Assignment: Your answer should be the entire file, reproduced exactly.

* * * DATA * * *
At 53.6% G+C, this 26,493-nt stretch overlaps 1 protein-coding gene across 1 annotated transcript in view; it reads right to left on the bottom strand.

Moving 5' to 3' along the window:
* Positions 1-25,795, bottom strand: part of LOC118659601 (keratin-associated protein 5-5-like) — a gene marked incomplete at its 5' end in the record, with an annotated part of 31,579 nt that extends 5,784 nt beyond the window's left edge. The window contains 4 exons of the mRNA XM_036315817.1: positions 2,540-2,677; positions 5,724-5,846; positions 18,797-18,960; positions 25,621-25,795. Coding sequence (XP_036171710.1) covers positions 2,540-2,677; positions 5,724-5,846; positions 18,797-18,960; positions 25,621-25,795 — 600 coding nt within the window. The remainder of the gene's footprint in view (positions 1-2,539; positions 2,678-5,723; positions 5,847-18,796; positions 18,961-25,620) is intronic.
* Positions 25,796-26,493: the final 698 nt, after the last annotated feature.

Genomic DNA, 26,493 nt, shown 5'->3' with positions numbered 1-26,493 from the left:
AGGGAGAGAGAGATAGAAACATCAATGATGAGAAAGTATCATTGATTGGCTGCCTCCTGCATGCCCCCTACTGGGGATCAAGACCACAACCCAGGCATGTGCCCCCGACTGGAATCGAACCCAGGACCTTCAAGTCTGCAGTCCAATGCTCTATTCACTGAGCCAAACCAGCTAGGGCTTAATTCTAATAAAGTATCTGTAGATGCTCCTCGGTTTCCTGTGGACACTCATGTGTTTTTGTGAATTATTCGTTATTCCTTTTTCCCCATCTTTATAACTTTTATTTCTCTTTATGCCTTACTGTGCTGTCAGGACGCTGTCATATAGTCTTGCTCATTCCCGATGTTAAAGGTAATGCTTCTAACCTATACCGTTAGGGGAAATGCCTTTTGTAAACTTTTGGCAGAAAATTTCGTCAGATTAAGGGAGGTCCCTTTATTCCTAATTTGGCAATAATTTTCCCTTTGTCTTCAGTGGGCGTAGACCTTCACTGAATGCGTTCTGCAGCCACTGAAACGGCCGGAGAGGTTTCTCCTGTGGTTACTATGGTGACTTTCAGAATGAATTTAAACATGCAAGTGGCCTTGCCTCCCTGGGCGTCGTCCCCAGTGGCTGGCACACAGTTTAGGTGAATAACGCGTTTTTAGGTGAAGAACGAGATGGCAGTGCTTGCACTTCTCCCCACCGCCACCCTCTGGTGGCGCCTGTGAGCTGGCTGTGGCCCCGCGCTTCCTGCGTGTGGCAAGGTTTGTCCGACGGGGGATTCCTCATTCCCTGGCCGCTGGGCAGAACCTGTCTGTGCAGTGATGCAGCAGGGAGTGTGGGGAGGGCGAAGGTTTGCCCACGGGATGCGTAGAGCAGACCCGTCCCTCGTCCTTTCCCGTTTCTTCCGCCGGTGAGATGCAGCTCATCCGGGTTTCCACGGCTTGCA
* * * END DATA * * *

At 53.6% G+C, this 26,493-nt stretch overlaps 1 protein-coding gene across 1 annotated transcript in view; it reads right to left on the bottom strand.

Moving 5' to 3' along the window:
* Positions 1-25,795, bottom strand: part of LOC118659601 (keratin-associated protein 5-5-like) — a gene marked incomplete at its 5' end in the record, with an annotated part of 31,579 nt that extends 5,784 nt beyond the window's left edge. The window contains 4 exons of the mRNA XM_036315817.1: positions 2,540-2,677; positions 5,724-5,846; positions 18,797-18,960; positions 25,621-25,795. Coding sequence (XP_036171710.1) covers positions 2,540-2,677; positions 5,724-5,846; positions 18,797-18,960; positions 25,621-25,795 — 600 coding nt within the window. The remainder of the gene's footprint in view (positions 1-2,539; positions 2,678-5,723; positions 5,847-18,796; positions 18,961-25,620) is intronic.
* Positions 25,796-26,493: the final 698 nt, after the last annotated feature.

Genomic DNA, 26,493 nt, shown 5'->3' with positions numbered 1-26,493 from the left:
AGGGAGAGAGAGATAGAAACATCAATGATGAGAAAGTATCATTGATTGGCTGCCTCCTGCATGCCCCCTACTGGGGATCAAGACCACAACCCAGGCATGTGCCCCCGACTGGAATCGAACCCAGGACCTTCAAGTCTGCAGTCCAATGCTCTATTCACTGAGCCAAACCAGCTAGGGCTTAATTCTAATAAAGTATCTGTAGATGCTCCTCGGTTTCCTGTGGACACTCATGTGTTTTTGTGAATTATTCGTTATTCCTTTTTCCCCATCTTTATAACTTTTATTTCTCTTTATGCCTTACTGTGCTGTCAGGACGCTGTCATATAGTCTTGCTCATTCCCGATGTTAAAGGTAATGCTTCTAACCTATACCGTTAGGGGAAATGCCTTTTGTAAACTTTTGGCAGAAAATTTCGTCAGATTAAGGGAGGTCCCTTTATTCCTAATTTGGCAATAATTTTCCCTTTGTCTTCAGTGGGCGTAGACCTTCACTGAATGCGTTCTGCAGCCACTGAAACGGCCGGAGAGGTTTCTCCTGTGGTTACTATGGTGACTTTCAGAATGAATTTAAACATGCAAGTGGCCTTGCCTCCCTGGGCGTCGTCCCCAGTGGCTGGCACACAGTTTAGGTGAATAACGCGTTTTTAGGTGAAGAACGAGATGGCAGTGCTTGCACTTCTCCCCACCGCCACCCTCTGGTGGCGCCTGTGAGCTGGCTGTGGCCCCGCGCTTCCTGCGTGTGGCAAGGTTTGTCCGACGGGGGATTCCTCATTCCCTGGCCGCTGGGCAGAACCTGTCTGTGCAGTGATGCAGCAGGGAGTGTGGGGAGGGCGAAGGTTTGCCCACGGGATGCGTAGAGCAGACCCGTCCCTCGTCCTTTCCCGTTTCTTCCGCCGGTGAGATGCAGCTCATCCGGGTTTCCACGGCTTGCA